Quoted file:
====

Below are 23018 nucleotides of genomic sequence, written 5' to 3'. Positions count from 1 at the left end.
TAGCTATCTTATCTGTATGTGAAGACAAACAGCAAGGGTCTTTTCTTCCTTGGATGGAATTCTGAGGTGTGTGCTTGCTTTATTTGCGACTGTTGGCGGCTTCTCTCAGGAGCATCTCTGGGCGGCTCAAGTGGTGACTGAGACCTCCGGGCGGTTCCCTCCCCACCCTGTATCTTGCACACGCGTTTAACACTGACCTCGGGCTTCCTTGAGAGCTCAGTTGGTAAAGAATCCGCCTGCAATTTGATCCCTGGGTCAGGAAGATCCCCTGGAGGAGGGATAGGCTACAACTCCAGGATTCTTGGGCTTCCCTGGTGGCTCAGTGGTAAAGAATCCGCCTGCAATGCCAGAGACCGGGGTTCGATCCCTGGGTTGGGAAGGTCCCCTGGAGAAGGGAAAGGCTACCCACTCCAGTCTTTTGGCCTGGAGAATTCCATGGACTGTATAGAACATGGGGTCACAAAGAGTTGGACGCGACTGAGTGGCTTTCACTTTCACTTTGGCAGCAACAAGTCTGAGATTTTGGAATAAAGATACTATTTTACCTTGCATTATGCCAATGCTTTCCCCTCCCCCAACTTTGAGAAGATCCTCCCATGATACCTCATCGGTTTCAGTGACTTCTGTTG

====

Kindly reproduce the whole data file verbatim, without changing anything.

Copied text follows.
Below are 23018 nucleotides of genomic sequence, written 5' to 3'. Positions count from 1 at the left end.
TAGCTATCTTATCTGTATGTGAAGACAAACAGCAAGGGTCTTTTCTTCCTTGGATGGAATTCTGAGGTGTGTGCTTGCTTTATTTGCGACTGTTGGCGGCTTCTCTCAGGAGCATCTCTGGGCGGCTCAAGTGGTGACTGAGACCTCCGGGCGGTTCCCTCCCCACCCTGTATCTTGCACACGCGTTTAACACTGACCTCGGGCTTCCTTGAGAGCTCAGTTGGTAAAGAATCCGCCTGCAATTTGATCCCTGGGTCAGGAAGATCCCCTGGAGGAGGGATAGGCTACAACTCCAGGATTCTTGGGCTTCCCTGGTGGCTCAGTGGTAAAGAATCCGCCTGCAATGCCAGAGACCGGGGTTCGATCCCTGGGTTGGGAAGGTCCCCTGGAGAAGGGAAAGGCTACCCACTCCAGTCTTTTGGCCTGGAGAATTCCATGGACTGTATAGAACATGGGGTCACAAAGAGTTGGACGCGACTGAGTGGCTTTCACTTTCACTTTGGCAGCAACAAGTCTGAGATTTTGGAATAAAGATACTATTTTACCTTGCATTATGCCAATGCTTTCCCCTCCCCCAACTTTGAGAAGATCCTCCCATGATACCTCATCGGTTTCAGTGACTTCTGTTG